From #CheckenGate to #TyreGate, now PAC, Kenya, lately, seems to latch from corruption scandal to corruption scandal. Just when the Ethics and Anti-Corruption Commission (EACC) appears to be awakening from its slumber by finally bringing the culprits of the decades-old Anglo Leasing scandal to book comes revelations that the Public Accounts Committee (PAC), Parliament’s powerful watchdog body, is also mired in sleaze.
With everything that’s happening, it’s never been more important to hear from a government “insider” on how Kenya found itself in this position. In this multiple-part expose Capt (Rtd) Collins Wanderi, the Chairman Kenya Institute of Forensic Auditors, gives a fly-on-the-wall account of how corruption is choking Kenya.
PART 1: Lessons from working in three regimes
I have been in government long enough (3 regimes) to know and appreciate that:
- Kenyans have no problem with corruption as long as the person(s) involved or suspected of involvement is from their tribe, clan and family, County or Village. In case you did not know, even nepotism; clanism & tribalism or helping a relative to be employed whether in government or private company is CORRUPTION under our law!
- Kenyans hardly do things in time; they rush the last minute and prefer shortcuts instead of following established and/or statutory procedure. Such people are and will always be ready to pay an inducement to cover their own indolence.
- That for as long as political parties in Kenya are funded by business racketeers & wheeler-dealers, criminal cartels and syndicates, corruption will never end. It will always remain part and parcel of our national pastime. Corruption and transnational crime fund our politics. Period.
- That fighting graft; investigating & prosecuting corruption is the most dangerous & thankless job anybody can do in Kenya. If you doubt me ask Prof. PLO Lumumba & Justice (Rtd) Aaron Ringeera.
- That out of every 100 employees in Government, there will be 80 good ones (grass eaters) and 20 bad ones (meat eaters). The meat eaters are in it for gain and they have daily, weekly, monthly and annual personal targets. The 20 percent make all the others look very bad and the public demoralizes the 80 percent by making wholesome condemnations. The country would gain more if we learnt to recognize, appreciate and positively reinforce the majority good ones.
PART 2: Corruption in the current regime: The big snake in the room
Corruption in Government: The Big Snake in the Room
- On March 4, 2013 Kenyans elected very many people into office, President & Deputy President; Governors & Deputy Governors; Senators; MPs & MCAs. Subsequently others like Cabinet Secretaries, Principal Secretaries, County Executives & Chief Officers were also appointed into office. What this large state bureaucracy means is that the number of rent seekers and bribe takers in the government has increased almost 5 fold (Apply the 80/20 Rule I mentioned earlier). All these functionaries together with peddlers of influence close or related to them are taking from the same size of economy and public that existed before March 2013. This is why everybody else is feeling the pain of excessive bureaucracy which is preying on us; our resources & taxes.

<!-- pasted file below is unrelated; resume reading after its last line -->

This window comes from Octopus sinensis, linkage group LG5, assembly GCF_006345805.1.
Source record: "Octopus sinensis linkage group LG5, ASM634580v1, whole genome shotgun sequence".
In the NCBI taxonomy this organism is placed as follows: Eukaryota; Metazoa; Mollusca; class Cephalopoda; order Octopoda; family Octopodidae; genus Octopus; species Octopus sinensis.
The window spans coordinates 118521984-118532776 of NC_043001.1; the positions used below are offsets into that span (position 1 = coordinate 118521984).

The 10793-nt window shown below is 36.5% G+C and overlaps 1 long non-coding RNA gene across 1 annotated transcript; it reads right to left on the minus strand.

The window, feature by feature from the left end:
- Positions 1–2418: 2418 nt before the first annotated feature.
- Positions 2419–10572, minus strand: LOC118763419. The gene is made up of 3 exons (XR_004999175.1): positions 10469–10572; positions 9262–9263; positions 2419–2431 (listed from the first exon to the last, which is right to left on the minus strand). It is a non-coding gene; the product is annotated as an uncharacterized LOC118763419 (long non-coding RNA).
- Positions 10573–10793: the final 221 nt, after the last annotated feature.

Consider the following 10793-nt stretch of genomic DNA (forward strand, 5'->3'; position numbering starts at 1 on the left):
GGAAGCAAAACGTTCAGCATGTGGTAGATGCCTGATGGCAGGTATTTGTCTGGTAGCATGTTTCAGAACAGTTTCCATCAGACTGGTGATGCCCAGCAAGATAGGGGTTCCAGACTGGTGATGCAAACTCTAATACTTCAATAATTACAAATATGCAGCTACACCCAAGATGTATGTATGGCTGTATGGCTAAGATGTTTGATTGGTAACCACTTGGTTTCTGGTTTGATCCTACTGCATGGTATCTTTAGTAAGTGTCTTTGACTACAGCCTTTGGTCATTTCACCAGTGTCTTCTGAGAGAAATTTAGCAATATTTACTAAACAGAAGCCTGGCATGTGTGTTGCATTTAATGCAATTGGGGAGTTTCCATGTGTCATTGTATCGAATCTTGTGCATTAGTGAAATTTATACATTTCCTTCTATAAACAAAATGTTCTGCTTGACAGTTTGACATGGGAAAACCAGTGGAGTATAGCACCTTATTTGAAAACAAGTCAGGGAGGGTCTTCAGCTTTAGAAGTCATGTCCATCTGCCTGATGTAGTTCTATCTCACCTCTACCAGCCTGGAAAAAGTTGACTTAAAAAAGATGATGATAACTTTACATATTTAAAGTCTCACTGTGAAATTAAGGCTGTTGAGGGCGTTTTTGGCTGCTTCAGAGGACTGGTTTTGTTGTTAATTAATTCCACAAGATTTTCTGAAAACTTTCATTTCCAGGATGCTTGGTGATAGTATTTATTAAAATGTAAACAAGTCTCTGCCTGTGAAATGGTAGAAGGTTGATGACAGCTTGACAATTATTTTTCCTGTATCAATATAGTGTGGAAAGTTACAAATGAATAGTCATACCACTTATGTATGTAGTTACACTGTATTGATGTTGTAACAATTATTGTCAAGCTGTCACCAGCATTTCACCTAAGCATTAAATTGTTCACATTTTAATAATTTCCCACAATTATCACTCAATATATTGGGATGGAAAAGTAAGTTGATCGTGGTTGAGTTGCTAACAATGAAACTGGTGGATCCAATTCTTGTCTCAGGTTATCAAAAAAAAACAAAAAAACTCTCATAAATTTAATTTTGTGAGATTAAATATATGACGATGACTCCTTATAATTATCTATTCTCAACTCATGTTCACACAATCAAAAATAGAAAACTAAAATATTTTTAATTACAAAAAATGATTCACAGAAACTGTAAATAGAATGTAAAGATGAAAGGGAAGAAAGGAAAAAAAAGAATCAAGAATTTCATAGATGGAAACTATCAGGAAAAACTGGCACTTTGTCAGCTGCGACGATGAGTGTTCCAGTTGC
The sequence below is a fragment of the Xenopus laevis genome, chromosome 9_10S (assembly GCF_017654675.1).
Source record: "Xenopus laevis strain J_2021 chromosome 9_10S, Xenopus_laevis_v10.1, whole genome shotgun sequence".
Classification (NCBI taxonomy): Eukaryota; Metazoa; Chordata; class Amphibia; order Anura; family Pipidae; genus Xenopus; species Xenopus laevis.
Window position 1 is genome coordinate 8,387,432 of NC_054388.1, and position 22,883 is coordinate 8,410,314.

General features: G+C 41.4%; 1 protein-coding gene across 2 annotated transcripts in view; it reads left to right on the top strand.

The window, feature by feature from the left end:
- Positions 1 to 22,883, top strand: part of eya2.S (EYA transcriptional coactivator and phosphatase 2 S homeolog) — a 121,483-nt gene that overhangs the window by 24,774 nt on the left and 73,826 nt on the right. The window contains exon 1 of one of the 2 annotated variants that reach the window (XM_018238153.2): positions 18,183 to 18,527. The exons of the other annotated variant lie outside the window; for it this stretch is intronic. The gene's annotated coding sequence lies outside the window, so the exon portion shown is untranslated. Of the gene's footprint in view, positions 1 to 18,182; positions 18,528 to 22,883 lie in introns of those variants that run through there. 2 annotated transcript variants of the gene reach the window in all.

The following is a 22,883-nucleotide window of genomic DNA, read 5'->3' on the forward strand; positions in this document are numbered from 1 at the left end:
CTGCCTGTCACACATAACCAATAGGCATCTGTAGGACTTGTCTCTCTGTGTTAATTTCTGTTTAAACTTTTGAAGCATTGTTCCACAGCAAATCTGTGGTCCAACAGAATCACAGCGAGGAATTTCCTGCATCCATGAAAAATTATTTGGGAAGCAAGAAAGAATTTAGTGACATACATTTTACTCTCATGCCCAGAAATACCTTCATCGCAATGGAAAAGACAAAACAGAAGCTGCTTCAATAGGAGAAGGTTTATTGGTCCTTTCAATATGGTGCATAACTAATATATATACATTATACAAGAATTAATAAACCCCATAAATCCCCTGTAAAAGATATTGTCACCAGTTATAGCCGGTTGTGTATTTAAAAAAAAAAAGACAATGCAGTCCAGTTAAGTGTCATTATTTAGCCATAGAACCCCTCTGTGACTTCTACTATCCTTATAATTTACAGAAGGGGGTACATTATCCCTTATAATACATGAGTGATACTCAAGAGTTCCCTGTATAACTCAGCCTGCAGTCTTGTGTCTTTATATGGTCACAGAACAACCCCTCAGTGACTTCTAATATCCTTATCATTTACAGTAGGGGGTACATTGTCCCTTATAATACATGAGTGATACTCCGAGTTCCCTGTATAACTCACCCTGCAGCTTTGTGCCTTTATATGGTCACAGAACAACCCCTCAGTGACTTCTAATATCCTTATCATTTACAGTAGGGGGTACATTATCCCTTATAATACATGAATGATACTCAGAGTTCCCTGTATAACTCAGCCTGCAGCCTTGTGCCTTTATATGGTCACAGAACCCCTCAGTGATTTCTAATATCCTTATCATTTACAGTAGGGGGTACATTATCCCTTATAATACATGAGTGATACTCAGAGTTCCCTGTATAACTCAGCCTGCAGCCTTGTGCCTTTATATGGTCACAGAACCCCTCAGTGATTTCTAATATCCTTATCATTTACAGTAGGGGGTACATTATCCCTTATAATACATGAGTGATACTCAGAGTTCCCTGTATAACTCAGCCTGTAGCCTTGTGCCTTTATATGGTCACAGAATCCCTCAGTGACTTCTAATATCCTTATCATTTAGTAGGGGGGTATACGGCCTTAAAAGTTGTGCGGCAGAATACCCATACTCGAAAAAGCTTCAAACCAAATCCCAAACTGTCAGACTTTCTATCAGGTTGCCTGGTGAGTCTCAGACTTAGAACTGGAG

- When Mwai Kibaki took power in 2003 he purged the top echelons of the public service; sacked all Ministry/Parastatal Procurement Officers at a go and scattered the entrenched cartels and syndicates which controlled the provision of goods and services to government and in many instances even appointments to public office. Although he later paid a heavy political price for this action, all civil servants got the message. Nobody was invincible or indispensable. This is how & why most of Kibaki’s flagship projects were completed in time.
- 2 years since they were sworn into office, President Uhuru Kenyatta & his Deputy William Samoei Ruto are yet to make a clear and unequivocal statement on corruption; particularly in relation to procurement of goods and services by government. I wrote in October 2013 and reiterate once more that the old order remains intact and the old cartels and syndicates know it. They are exploiting this to access government contracts and largesse. Maybe this is why all the flagship projects of the Jubilee government always have a stench of staleness. I will give just one example: The Big Snake in the Room!
- Some infrastructure projects in Kenya began when somebody was the Chief Engineer Roads. He was later promoted to Permanent Secretary. Then the projects stalled and remain incomplete to date but the contractors were paid. He was promoted to something bigger by this regime and those projects are now buried and forgotten. There is one in my village which is now over 10 years old, so I am speaking with facts. This person may be a blue-eyed boy of the regime, but also its weakest link as far as infrastructure projects are concerned. Due to the entrenched culture of “protectionism” and “I owe you; you owe me” in the public service, this person can never discipline juniors who worked with him before he was promoted, they know him, he owes them! Now you know why almost all infrastructure projects have virtually stalled; and, the cow-boy contractors are back in business!
Coming up in PART 3 and 4: A personal encounter with corrupt MPs and taking a peek at Kenya’s corruption files.
The author is an Advocate of the High Court of Kenya and the Chairman Kenya Institute of Forensic Auditors. You can follow him on Twitter @DecaptainCFE.